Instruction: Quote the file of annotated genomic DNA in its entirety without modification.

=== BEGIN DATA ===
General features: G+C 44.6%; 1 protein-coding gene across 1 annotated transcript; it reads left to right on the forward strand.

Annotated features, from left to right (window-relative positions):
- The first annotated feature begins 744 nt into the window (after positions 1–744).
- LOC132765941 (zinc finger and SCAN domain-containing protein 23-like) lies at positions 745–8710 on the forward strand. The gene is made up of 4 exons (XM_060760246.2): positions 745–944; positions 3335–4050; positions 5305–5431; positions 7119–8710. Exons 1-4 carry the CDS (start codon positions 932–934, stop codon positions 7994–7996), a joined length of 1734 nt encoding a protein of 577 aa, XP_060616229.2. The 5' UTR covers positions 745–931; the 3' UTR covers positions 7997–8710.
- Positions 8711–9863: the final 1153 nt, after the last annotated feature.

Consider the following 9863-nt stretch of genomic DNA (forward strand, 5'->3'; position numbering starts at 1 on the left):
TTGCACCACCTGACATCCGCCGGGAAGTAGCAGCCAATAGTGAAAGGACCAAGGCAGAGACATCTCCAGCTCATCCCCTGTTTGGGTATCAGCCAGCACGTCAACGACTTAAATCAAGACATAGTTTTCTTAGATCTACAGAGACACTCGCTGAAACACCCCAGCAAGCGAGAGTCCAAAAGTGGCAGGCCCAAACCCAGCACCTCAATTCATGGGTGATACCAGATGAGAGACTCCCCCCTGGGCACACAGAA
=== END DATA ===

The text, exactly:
General features: G+C 44.6%; 1 protein-coding gene across 1 annotated transcript; it reads left to right on the forward strand.

Annotated features, from left to right (window-relative positions):
- The first annotated feature begins 744 nt into the window (after positions 1–744).
- LOC132765941 (zinc finger and SCAN domain-containing protein 23-like) lies at positions 745–8710 on the forward strand. The gene is made up of 4 exons (XM_060760246.2): positions 745–944; positions 3335–4050; positions 5305–5431; positions 7119–8710. Exons 1-4 carry the CDS (start codon positions 932–934, stop codon positions 7994–7996), a joined length of 1734 nt encoding a protein of 577 aa, XP_060616229.2. The 5' UTR covers positions 745–931; the 3' UTR covers positions 7997–8710.
- Positions 8711–9863: the final 1153 nt, after the last annotated feature.

Consider the following 9863-nt stretch of genomic DNA (forward strand, 5'->3'; position numbering starts at 1 on the left):
TTGCACCACCTGACATCCGCCGGGAAGTAGCAGCCAATAGTGAAAGGACCAAGGCAGAGACATCTCCAGCTCATCCCCTGTTTGGGTATCAGCCAGCACGTCAACGACTTAAATCAAGACATAGTTTTCTTAGATCTACAGAGACACTCGCTGAAACACCCCAGCAAGCGAGAGTCCAAAAGTGGCAGGCCCAAACCCAGCACCTCAATTCATGGGTGATACCAGATGAGAGACTCCCCCCTGGGCACACAGAA